Russell, Dale
1982b Initial European Contacts and the Fur Trade to 1767 on the Saskatchewan River. In Nipawin Reservoir Heritage Study, vol. 3, edited by David Burley and David Meyer, pp. 89-115. Saskatchewan Research Council Publication No. C-805-25-E-82, Saskatoon.
A discussion of the historical evolution of the fur trade on Hudson Bay and adjacent areas and the direct consequences this had for the Saskatchewan River region. Also included is an outline of the potential access to trade goods that the Saskatchewan River peoples may have enjoyed prior to the establishment of the first trading post in this region in 1767.
1993 "The Puzzle of Henry Kelsey and His Journey to the West", pp. 74-88 in Three Hundred Prairie Years: Henry Kelsey's "Inland Country of Good Report", ed. by Henry Epp. Canadian Plains Research Center, University of Regina.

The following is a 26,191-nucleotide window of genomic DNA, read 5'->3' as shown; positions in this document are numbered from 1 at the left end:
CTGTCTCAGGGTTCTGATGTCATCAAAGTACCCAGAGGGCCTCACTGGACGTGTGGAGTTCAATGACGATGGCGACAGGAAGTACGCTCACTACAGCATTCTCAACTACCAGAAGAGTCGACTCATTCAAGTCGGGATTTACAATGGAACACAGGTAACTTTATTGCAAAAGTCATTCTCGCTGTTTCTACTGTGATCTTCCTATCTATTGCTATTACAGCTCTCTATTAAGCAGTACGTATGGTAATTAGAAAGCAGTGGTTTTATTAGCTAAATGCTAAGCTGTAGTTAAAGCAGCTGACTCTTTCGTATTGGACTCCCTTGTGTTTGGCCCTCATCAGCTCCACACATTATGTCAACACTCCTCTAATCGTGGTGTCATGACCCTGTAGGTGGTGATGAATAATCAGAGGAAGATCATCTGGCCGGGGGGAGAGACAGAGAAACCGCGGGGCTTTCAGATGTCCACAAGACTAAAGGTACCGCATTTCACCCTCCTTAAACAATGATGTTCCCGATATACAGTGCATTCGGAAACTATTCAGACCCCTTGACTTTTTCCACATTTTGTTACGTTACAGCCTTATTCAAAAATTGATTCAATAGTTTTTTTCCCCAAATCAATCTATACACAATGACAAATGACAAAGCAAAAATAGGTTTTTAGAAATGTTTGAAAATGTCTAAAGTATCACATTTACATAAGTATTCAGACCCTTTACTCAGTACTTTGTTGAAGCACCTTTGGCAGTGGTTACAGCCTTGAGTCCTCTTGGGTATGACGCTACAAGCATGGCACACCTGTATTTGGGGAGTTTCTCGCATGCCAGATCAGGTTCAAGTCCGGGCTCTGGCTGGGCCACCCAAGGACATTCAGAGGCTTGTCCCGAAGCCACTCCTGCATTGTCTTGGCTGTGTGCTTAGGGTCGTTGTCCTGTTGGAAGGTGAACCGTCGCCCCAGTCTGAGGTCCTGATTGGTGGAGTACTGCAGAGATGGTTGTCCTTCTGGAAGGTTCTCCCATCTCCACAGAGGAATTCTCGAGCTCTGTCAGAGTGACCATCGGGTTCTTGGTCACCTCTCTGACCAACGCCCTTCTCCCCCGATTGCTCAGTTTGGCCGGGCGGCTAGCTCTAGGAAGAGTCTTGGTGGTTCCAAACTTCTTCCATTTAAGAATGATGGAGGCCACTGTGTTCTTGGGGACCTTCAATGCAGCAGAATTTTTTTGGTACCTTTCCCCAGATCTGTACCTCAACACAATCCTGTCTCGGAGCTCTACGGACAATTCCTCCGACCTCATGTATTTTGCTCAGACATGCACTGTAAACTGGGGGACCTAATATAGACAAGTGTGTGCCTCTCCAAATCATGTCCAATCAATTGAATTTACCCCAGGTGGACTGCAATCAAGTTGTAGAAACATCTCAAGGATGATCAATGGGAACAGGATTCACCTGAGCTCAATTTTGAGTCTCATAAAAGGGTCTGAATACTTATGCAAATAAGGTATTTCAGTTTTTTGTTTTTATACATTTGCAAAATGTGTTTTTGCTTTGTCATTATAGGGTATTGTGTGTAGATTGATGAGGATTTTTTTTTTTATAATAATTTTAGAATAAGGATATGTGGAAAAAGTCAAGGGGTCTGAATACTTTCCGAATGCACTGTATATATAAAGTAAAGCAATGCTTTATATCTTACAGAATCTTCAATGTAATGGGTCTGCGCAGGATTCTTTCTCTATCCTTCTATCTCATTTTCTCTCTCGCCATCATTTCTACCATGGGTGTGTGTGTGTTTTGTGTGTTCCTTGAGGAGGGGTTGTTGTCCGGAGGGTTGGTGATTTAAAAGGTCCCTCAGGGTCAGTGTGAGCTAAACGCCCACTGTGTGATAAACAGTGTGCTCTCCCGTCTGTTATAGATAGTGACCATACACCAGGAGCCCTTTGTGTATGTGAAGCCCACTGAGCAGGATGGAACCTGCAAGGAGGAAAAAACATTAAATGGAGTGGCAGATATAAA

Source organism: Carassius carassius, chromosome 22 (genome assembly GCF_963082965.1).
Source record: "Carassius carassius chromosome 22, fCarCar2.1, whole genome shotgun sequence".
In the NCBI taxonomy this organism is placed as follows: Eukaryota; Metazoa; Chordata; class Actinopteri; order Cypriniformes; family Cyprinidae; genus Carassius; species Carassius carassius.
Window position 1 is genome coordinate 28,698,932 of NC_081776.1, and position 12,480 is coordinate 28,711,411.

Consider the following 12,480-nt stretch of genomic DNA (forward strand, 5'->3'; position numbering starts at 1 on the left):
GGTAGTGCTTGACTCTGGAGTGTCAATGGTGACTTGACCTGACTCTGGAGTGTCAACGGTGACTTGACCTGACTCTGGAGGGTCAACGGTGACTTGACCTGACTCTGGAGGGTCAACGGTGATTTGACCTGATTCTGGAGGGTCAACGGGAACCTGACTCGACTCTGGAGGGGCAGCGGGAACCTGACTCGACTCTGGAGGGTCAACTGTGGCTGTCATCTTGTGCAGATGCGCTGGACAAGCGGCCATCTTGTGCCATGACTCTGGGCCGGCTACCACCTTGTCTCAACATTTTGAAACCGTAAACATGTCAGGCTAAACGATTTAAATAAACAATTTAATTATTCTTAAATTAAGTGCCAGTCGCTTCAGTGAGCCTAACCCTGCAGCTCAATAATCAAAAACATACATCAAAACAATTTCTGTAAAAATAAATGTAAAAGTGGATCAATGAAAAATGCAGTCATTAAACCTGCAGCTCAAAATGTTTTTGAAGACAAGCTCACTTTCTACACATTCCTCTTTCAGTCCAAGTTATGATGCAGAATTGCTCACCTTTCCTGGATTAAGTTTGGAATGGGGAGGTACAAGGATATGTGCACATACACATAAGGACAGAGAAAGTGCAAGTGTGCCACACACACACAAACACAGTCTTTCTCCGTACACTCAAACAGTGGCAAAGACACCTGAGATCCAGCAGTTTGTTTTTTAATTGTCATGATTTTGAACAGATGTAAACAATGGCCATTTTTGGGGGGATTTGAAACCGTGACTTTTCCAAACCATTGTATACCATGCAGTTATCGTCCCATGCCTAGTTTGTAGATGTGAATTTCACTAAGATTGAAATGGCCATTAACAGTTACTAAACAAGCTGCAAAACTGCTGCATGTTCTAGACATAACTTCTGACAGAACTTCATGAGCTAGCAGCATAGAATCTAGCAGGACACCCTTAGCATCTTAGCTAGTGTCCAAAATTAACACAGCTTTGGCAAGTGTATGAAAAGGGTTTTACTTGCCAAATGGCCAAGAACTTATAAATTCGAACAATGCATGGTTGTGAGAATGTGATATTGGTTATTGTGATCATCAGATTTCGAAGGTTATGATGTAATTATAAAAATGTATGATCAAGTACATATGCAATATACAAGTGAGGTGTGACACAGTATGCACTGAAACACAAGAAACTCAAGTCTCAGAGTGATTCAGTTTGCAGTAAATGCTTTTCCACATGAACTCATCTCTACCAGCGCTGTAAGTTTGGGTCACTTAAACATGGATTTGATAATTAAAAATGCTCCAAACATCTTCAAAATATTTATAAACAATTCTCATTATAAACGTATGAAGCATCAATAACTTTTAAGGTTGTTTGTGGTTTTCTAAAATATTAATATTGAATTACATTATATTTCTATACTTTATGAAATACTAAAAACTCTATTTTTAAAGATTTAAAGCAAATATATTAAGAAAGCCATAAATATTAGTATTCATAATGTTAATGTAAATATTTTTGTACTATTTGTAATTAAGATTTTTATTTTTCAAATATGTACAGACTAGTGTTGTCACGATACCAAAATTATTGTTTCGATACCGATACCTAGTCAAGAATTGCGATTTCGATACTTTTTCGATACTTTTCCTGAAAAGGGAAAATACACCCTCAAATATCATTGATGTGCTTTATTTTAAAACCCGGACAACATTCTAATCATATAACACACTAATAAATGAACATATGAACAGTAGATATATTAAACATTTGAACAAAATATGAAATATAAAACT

Steer, Donald
1973 History and Archaeology of the Historic Site of La Loche House, Northern Saskatchewan. The Musk-Ox 12: 13-31.
The site is identified as belonging to the Northwest Company (l789-1791). *
Thistle, Paul C.
1993 "Dependence and Control: Indian-European Trade Relations in the Post-Kelsey Era", pp. 124-130 in Three Hundred Prairie Years: Henry Kelsey's "Inland Country of Good Report", ed. by Henry Epp. Canadian Plains Research Center, University of Regina.
Thorpe, Jeffrey
1993 "The Life: Vegetation and Life Zones", pp. 11-16 in Three Hundred Prairie Years: Henry Kelsey's "Inland Country of Good Report", ed. by Henry Epp. Canadian Plains Research Center, University of Regina.
Wright, James V.
1975 The Prehistory of Lake Athabasca: An Initial Statement. Archaeological Survey of Canada Mercury Series Paper No. 29. National Museum of Man, Ottawa.
A number of sites are described; those in the Saskatchewan portion of the lake relate almost entirely to the Taltheilei Shale tradition. The author hypothesizes that the region was influenced by the proximity of the Plains, Arctic and Boreal Forest culture areas and that the western and eastern portions of the lake were occupied by different cultural groups. *
1981 Prehistory of the Canadian Shield. In Handbook of North American Indians, vol. 6 (Subarctic), edited by June Helm, pp. 86-97. Smithsonian Institution, Washington.

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April 26, 1996


Bibliographies: Archaeology and Prehistory | Northern Saskatchewan Ethnology